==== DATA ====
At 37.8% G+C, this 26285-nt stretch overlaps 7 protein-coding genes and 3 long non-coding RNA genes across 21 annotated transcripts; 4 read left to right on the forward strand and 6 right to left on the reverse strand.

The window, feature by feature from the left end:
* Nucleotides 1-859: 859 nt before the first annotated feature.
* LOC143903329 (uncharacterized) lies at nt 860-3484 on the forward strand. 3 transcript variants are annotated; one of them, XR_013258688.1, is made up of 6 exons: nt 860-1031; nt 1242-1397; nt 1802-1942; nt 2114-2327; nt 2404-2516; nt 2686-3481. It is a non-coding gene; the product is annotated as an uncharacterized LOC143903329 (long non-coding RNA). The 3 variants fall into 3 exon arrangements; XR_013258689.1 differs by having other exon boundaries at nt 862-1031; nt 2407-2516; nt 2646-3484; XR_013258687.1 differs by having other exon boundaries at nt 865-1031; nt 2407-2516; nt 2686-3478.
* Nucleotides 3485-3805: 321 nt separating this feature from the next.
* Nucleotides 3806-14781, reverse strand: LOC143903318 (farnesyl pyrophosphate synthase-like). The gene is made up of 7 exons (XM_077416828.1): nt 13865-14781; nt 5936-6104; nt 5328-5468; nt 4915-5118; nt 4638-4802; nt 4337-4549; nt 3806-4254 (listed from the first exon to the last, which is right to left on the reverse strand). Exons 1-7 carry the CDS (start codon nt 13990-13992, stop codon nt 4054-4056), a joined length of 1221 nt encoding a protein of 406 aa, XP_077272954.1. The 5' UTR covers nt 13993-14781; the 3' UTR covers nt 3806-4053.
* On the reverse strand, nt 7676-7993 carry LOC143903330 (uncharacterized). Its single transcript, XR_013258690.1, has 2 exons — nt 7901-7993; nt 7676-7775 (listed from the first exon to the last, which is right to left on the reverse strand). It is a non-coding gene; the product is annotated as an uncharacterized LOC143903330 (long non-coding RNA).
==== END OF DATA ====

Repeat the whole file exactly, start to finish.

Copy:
At 37.8% G+C, this 26285-nt stretch overlaps 7 protein-coding genes and 3 long non-coding RNA genes across 21 annotated transcripts; 4 read left to right on the forward strand and 6 right to left on the reverse strand.

The window, feature by feature from the left end:
* Nucleotides 1-859: 859 nt before the first annotated feature.
* LOC143903329 (uncharacterized) lies at nt 860-3484 on the forward strand. 3 transcript variants are annotated; one of them, XR_013258688.1, is made up of 6 exons: nt 860-1031; nt 1242-1397; nt 1802-1942; nt 2114-2327; nt 2404-2516; nt 2686-3481. It is a non-coding gene; the product is annotated as an uncharacterized LOC143903329 (long non-coding RNA). The 3 variants fall into 3 exon arrangements; XR_013258689.1 differs by having other exon boundaries at nt 862-1031; nt 2407-2516; nt 2646-3484; XR_013258687.1 differs by having other exon boundaries at nt 865-1031; nt 2407-2516; nt 2686-3478.
* Nucleotides 3485-3805: 321 nt separating this feature from the next.
* Nucleotides 3806-14781, reverse strand: LOC143903318 (farnesyl pyrophosphate synthase-like). The gene is made up of 7 exons (XM_077416828.1): nt 13865-14781; nt 5936-6104; nt 5328-5468; nt 4915-5118; nt 4638-4802; nt 4337-4549; nt 3806-4254 (listed from the first exon to the last, which is right to left on the reverse strand). Exons 1-7 carry the CDS (start codon nt 13990-13992, stop codon nt 4054-4056), a joined length of 1221 nt encoding a protein of 406 aa, XP_077272954.1. The 5' UTR covers nt 13993-14781; the 3' UTR covers nt 3806-4053.
* On the reverse strand, nt 7676-7993 carry LOC143903330 (uncharacterized). Its single transcript, XR_013258690.1, has 2 exons — nt 7901-7993; nt 7676-7775 (listed from the first exon to the last, which is right to left on the reverse strand). It is a non-coding gene; the product is annotated as an uncharacterized LOC143903330 (long non-coding RNA).